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A Friendship Deeper Than the Ocean: Civilian Cares for Coast Guard Best Mate After Catastrophic Injury

Marty has been a constant source of comfort and support for Coast Guard veteran Diana, who is also being assisted through WWP's Independence Program.
Marty (right) has been a constant source of comfort and support for Coast Guard veteran Diana, who is also being assisted through WWP's Independence Program.

By Allison Scott

When I began working with Diana and Marty through the Independence Program in 2018, I had no idea how much joy I would gain by having a front row seat to a beautiful friendship. Caregiving is a passion of mine – having assisted with the care of my father, a disabled Army veteran, for the last five years. Seeing Marty's dedication in action year after year and how this support has improved Diana's quality of life is truly something special - something worth celebrating. They are an extraordinary example of what the military and veteran caregiver space can look like today.
 – Allison Scott, Independence Program Specialist at Wounded Warrior Project

The drive from Tacoma Park, Maryland, to the Hunter Holmes McGuire VA Medical Center in Richmond, Virginia, might seem long to most people. But for Marty Drake, it is worth the effort just to see a smile in the eyes of Coast Guard veteran Diana Isidore.

Having met while working together at United States Coast Guard headquarters, Marty and Diana’s bond was first founded in a mutual commitment to service and country. That bond has since grown into a friendship that will not only last a lifetime but sets the bar high for dedication and selfless service.

Diana is a medically retired lieutenant in the Coast Guard. She has two master’s degrees and was the first woman from St. Croix to graduate from the Coast Guard Academy (2006). 

In January of 2015, while still on active duty, Diana took a break to go on a trip to Panama. While traveling with friends there, she was catastrophically injured in an accident. Three people, including Diana, were ejected from the vehicle as it plunged off the edge of a road. The other two died. Diana suffered multiple fractures and a severe traumatic brain injury, leaving her nonverbal, immobile, and dependent on others for her daily needs.

With family far away, Marty, who still works for the Coast Guard as a civilian employee, answered the ultimate call of friendship to be Diana’s voice. Over the years, Marty has transformed into a steadfast caregiver and advocate for Diana’s well-being and quality of life.

The Hunter Holmes McGuire VA Medical Center, where Marty regularly visits her, became Diana’s home following her accident. While the VA treatment team meets her basic medical and physical needs, Marty monitors the quality of care and helps Diana maintain connections with friends and family through social media. Marty also collaborates with the Independence Program at Wounded Warrior Project® (WWP) to provide life-enhancing services for Diana.

A piece of the WWP Independence Program team is Danielle, a community support specialist who meets with Diana weekly. From guided meditations to virtual field trips, Danielle is a big part of helping Diana live her life to the fullest. Further still, Danielle is there to support Marty as a caregiver. In taking time to engage and work with Diana, Danielle relieves Marty and offers reassurance that Diana has others in her corner.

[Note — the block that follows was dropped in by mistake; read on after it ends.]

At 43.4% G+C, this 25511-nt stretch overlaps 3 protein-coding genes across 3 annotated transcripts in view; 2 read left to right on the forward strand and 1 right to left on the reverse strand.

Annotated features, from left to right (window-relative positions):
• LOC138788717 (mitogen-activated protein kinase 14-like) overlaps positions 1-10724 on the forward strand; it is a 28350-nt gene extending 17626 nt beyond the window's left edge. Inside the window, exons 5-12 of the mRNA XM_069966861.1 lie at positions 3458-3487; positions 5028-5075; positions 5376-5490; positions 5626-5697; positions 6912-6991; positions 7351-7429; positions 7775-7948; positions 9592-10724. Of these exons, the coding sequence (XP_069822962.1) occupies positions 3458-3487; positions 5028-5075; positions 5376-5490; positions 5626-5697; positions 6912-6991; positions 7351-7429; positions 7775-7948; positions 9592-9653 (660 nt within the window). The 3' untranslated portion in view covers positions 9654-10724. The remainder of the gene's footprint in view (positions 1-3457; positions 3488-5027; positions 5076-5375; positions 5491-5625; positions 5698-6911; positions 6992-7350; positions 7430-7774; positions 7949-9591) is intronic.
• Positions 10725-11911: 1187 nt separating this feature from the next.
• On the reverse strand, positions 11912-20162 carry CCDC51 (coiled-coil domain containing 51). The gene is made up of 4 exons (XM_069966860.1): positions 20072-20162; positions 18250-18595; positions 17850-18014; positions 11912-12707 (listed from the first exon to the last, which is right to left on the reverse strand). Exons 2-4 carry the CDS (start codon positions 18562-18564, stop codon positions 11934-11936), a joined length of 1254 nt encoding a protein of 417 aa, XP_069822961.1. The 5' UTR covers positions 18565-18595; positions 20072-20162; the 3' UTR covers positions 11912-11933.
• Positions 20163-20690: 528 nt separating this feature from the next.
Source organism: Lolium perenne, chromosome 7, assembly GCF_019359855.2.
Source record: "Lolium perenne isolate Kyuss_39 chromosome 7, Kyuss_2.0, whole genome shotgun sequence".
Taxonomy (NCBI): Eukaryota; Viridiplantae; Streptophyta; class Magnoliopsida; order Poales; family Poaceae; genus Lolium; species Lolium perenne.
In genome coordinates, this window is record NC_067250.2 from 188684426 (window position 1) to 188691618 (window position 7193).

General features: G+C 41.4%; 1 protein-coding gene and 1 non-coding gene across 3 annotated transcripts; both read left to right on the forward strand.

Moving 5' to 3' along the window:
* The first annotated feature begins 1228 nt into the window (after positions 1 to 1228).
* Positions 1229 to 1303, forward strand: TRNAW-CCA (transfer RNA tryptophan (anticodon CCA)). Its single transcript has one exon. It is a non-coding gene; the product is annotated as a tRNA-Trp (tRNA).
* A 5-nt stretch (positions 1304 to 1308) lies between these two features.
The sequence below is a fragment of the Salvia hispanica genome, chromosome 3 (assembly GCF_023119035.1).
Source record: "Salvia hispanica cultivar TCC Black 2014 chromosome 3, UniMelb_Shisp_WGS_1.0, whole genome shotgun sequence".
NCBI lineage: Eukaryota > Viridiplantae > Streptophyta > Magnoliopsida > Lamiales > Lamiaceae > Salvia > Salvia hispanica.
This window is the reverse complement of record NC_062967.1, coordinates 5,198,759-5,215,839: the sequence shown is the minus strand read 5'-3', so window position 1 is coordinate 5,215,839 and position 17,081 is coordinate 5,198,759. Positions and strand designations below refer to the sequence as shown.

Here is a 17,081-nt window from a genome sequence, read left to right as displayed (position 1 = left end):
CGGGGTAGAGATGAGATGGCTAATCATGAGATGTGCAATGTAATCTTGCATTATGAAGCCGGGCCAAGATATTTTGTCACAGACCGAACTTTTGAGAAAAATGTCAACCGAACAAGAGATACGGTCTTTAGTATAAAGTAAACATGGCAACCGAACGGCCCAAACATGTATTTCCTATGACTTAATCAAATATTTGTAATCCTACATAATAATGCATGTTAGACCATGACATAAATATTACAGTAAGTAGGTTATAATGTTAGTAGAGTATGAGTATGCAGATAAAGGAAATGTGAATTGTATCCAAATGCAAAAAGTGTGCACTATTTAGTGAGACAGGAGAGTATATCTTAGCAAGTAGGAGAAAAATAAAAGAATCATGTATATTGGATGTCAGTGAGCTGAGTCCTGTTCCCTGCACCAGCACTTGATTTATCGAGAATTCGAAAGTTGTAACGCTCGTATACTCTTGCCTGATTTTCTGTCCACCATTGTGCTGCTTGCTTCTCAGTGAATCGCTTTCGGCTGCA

“I have capable partners in her care at Wounded Warrior Project,” Marty said. “The Independence Program is the best support for me.”

Marty continues to be there for Diana, reading to her and communicating via a letter board, as well as continuing to work full time. Marty meets with Diana’s care team, including her doctors and therapists.

Marty has been the key to unlocking Diana’s silence and reconnecting her to the outside world. Additionally, Marty serves as conduit for the Independence Program to connect with Diana – allowing for case management and community support services to be added to her care team. “I’m very grateful for the Independence Program; it has been a lifesaver,” Marty said.

Most important of all, Marty has been Diana’s unconditional friend. Marty maintains a Facebook page for Diana that has brought together friends from grade school in St. Croix and friends from the Coast Guard. When asked about Diana’s willingness to share updates and photos via social media, Marty posed the question to Diana, who answered with her eyes by spelling on the letter board: “I want other people to know how I’m doing.”

Through WWP services like the Independence Program, veterans like Diana can connect with their community, and caregivers like Marty can get a helping hand. If you are caring for a wounded warrior or know of a post-9/11 veteran in need, learn more about WWP’s Independence Program. You can also request more information online.

The Independence Program at WWP helps veterans with brain injuries, spinal cord injuries, and neurological conditions – whether caused by combat injuries, non-combat injuries, or medical issues – live as independently as possible. By working with warriors, families, caregivers, and WWP-provided support, the Independence Program helps craft care plans and goals that fit the individual objectives of injured veterans.

WWP also helps warriors and caregivers plan for the future to ensure the needs of the warrior are met even if support from a caregiver is no longer available. The goal is to guarantee that those who raised their hand to protect our country are empowered to achieve independence and engage with their community.

About Wounded Warrior Project
Since 2003, Wounded Warrior Project® (WWP) has been meeting the growing needs of warriors, their families, and caregivers — helping them achieve their highest ambition. Learn more.

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